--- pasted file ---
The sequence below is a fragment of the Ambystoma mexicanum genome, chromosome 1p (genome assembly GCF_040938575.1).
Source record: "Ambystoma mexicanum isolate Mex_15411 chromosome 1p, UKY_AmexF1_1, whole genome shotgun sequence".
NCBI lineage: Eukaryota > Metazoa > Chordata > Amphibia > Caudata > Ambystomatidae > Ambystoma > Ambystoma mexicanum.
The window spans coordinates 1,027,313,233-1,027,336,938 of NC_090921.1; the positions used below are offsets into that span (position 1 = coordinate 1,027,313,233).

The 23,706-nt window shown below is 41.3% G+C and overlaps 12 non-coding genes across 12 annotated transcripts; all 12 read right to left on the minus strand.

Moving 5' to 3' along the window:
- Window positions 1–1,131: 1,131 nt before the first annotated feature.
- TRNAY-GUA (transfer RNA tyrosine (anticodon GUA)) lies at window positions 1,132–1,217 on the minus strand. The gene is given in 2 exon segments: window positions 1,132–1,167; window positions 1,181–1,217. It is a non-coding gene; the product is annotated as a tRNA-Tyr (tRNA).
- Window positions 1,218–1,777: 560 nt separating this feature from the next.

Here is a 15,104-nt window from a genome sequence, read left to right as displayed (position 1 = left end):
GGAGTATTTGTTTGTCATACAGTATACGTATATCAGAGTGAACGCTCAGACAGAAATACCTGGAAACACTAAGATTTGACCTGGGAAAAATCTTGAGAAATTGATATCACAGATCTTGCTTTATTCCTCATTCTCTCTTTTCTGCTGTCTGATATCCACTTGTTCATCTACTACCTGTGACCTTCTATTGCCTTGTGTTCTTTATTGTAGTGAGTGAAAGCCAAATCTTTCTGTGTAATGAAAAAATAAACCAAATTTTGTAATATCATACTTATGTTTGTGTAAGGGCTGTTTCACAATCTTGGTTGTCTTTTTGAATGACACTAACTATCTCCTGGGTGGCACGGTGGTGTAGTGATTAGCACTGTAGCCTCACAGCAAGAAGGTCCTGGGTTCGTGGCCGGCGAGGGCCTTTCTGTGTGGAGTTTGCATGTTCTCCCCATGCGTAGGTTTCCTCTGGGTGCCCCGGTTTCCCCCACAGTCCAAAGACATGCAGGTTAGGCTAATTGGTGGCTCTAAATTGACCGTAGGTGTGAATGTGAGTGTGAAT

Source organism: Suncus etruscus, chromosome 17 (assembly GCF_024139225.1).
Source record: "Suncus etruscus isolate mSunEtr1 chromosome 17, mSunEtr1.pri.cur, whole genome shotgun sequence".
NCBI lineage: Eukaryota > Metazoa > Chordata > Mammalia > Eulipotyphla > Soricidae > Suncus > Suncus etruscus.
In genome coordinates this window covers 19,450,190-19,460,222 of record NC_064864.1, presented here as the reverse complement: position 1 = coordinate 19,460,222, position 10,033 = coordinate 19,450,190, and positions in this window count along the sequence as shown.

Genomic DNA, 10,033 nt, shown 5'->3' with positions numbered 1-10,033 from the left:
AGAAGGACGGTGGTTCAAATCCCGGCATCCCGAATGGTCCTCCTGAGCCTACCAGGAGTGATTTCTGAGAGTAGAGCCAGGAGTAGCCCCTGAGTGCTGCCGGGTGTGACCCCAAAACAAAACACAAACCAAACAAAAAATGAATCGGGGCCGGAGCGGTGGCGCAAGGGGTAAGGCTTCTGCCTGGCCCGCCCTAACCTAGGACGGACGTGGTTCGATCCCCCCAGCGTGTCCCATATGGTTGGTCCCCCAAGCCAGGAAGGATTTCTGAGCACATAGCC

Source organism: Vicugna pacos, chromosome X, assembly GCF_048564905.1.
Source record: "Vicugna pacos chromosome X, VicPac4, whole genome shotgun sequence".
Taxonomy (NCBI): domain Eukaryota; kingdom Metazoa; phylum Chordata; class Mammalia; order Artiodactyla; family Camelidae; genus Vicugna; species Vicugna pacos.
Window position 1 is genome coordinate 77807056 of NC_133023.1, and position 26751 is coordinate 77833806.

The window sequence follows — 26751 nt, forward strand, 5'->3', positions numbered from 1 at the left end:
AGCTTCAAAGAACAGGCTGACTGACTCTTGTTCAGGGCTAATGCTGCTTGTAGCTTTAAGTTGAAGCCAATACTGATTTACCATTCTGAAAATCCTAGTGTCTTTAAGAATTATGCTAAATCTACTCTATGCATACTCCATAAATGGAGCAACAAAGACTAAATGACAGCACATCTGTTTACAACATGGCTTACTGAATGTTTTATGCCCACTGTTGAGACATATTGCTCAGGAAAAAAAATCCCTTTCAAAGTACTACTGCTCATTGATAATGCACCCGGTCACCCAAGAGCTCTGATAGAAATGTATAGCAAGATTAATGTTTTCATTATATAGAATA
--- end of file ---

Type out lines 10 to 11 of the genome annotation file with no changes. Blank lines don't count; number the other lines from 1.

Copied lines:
Here is a 15,104-nt window from a genome sequence, read left to right as displayed (position 1 = left end):
GGAGTATTTGTTTGTCATACAGTATACGTATATCAGAGTGAACGCTCAGACAGAAATACCTGGAAACACTAAGATTTGACCTGGGAAAAATCTTGAGAAATTGATATCACAGATCTTGCTTTATTCCTCATTCTCTCTTTTCTGCTGTCTGATATCCACTTGTTCATCTACTACCTGTGACCTTCTATTGCCTTGTGTTCTTTATTGTAGTGAGTGAAAGCCAAATCTTTCTGTGTAATGAAAAAATAAACCAAATTTTGTAATATCATACTTATGTTTGTGTAAGGGCTGTTTCACAATCTTGGTTGTCTTTTTGAATGACACTAACTATCTCCTGGGTGGCACGGTGGTGTAGTGATTAGCACTGTAGCCTCACAGCAAGAAGGTCCTGGGTTCGTGGCCGGCGAGGGCCTTTCTGTGTGGAGTTTGCATGTTCTCCCCATGCGTAGGTTTCCTCTGGGTGCCCCGGTTTCCCCCACAGTCCAAAGACATGCAGGTTAGGCTAATTGGTGGCTCTAAATTGACCGTAGGTGTGAATGTGAGTGTGAAT